I'm paddling to Cushing Island this weekend and would like to launch from South Portland. Any suggestions for a launch site and legal place to park overnight? John
8th Annual Jewell Trip May 15-17, 2015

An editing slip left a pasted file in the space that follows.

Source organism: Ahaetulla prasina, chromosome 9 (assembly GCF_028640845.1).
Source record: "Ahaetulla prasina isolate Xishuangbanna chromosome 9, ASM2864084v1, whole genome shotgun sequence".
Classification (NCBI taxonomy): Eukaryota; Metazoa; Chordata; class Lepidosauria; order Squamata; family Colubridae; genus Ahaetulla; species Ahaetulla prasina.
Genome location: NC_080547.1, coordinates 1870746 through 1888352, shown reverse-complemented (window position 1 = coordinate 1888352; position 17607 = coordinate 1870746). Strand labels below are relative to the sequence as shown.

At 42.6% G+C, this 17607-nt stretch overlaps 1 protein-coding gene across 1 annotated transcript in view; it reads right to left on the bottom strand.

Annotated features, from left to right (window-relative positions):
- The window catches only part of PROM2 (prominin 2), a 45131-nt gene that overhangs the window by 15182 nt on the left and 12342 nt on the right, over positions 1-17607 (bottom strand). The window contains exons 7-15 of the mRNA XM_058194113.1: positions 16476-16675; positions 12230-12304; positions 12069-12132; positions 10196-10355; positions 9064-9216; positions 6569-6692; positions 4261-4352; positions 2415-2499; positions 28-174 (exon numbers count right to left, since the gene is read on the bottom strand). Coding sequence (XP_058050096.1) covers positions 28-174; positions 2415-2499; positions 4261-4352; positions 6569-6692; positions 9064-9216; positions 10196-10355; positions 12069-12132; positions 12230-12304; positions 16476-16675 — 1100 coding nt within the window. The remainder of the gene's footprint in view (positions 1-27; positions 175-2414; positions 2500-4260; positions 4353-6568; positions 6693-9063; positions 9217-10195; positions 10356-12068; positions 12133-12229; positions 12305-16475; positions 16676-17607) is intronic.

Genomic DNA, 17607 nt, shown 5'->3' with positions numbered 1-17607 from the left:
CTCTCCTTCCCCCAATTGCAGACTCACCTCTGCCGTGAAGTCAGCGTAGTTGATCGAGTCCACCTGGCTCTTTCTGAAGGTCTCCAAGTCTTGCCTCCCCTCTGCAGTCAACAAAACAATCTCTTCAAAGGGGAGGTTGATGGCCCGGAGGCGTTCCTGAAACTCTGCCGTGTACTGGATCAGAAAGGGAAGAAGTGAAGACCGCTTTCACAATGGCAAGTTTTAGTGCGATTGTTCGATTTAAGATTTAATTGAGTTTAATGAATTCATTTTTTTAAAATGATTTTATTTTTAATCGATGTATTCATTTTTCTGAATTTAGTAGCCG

Dan Foster posted a topic in Trip ReportsOn a sunny Friday, seven of us gathered at the bustling Dolphin Cove Marina in Harpswell to begin our paddle to Jewell Island, where other NSPN and SMSKN paddlers were already converging from Winslow Park and Cousins Island. The skipper of the lone sailboat we encountered called out "isn't it a little cold for that?" as we paddled across calm, 48 degree water toward Eagle Island. We enjoyed a leisurely lunch on Eagle, and admired the view from Admiral Peary's fortress-like house. Landing in a deserted Cocktail Cove on Jewell, we soon found our other pods of kayakers camping along the southwest side of the island and quickly established our camp. And then it was time to eat, and eat, and eat some more. We snacked on guacamole, cheeses, and smoked salmon while pots of lentil soup and lamb curry simmered. Cookies, cakes, and pies emerged from kayak hatches to end the evening's excesses. As the sun sank to the horizon, a lone paddler approached across the dappled water, and another round of food was prepared for Paul's arrival. It was a glorious night to linger by the fire, but eventually we all drifted off to our tents. Rising early on Saturday morning, I wandered over to the Punchbowl to watch the sun try to rise through the low clouds. Fresh deer tracks lead down to the water, and evidence of deer and raccoon was everywhere on the island. The Punchbowl was deserted, save for a few dozen gulls scavenging after low tide. I followed the western shore for a bit, climbing to the site of the 90mm anti-torpedo boat guns that were installed during the second World War. The view from the walk back along the still water of Cocktail Cove to camp was breathtaking. Our pod paddled over to join the SMSKN group for the day's adventures. The group decided to paddle to Little Chebeague, passing the south tips of Cliff and Hope Island on the way. We landed at Little Chebeague to stretch our legs and re-confirm our group plan to circumnavigate Long Island. A new brood of privy warblers will soon be gracing the island. We paddled past the lobster boats on the west side of Long, and gathered together one final time at the south tip, where an intrepid foursome split off from the main group to round Peaks Island while the rest of us headed back toward Jewell. We squeaked through the rocks between Jerry Pt and Overset Island, and then found a sandy beach for our lunch. We continued up the east coast of Long to the Stepping Stones, and then lined up for an orderly crossing of Luckse Sound back to Cliff, and onward to Jewell. The Peaks Island crew made good time and arrived a bit later. A group hiked down to the south tip of Jewell to view the campsites in Smuggler's Cove, and to take in the views from the fire control towers that directed the island's gun batteries. Saturday night featured another campfire, with even more dessert options than the night before. 2AM brought rain and lightning, and we woke to a blanket of fog surrounding the island. Our pod was the last off of the island, and hopped from island to island by compass bearings until the noon sun finally burned through and we were back at our cars. The kind owners of the marina waived our parking and launching fees when we gathered in their restaurant for one final meal together, which was a perfect ending to a thoroughly-enjoyable weekend trip.